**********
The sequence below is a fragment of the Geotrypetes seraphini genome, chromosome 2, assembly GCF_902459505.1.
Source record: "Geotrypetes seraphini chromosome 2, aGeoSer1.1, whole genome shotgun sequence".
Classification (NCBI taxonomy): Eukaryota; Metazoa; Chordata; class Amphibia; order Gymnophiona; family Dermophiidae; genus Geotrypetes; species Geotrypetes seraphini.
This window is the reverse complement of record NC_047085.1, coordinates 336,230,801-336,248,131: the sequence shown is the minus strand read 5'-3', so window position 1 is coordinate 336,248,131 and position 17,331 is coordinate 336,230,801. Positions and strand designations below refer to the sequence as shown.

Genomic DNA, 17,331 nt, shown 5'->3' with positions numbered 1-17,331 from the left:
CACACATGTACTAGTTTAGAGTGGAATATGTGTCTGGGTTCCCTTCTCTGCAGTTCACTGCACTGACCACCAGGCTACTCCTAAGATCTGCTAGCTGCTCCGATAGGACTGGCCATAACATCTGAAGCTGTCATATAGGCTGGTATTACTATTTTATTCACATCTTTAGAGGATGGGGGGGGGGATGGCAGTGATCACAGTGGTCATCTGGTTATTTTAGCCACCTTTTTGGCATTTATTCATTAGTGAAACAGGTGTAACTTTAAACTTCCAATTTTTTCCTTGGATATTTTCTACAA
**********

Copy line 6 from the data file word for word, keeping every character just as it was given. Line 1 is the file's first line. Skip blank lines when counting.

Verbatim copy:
CACACATGTACTAGTTTAGAGTGGAATATGTGTCTGGGTTCCCTTCTCTGCAGTTCACTGCACTGACCACCAGGCTACTCCTAAGATCTGCTAGCTGCTCCGATAGGACTGGCCATAACATCTGAAGCTGTCATATAGGCTGGTATTACTATTTTATTCACATCTTTAGAGGATGGGGGGGGGGATGGCAGTGATCACAGTGGTCATCTGGTTATTTTAGCCACCTTTTTGGCATTTATTCATTAGTGAAACAGGTGTAACTTTAAACTTCCAATTTTTTCCTTGGATATTTTCTACAA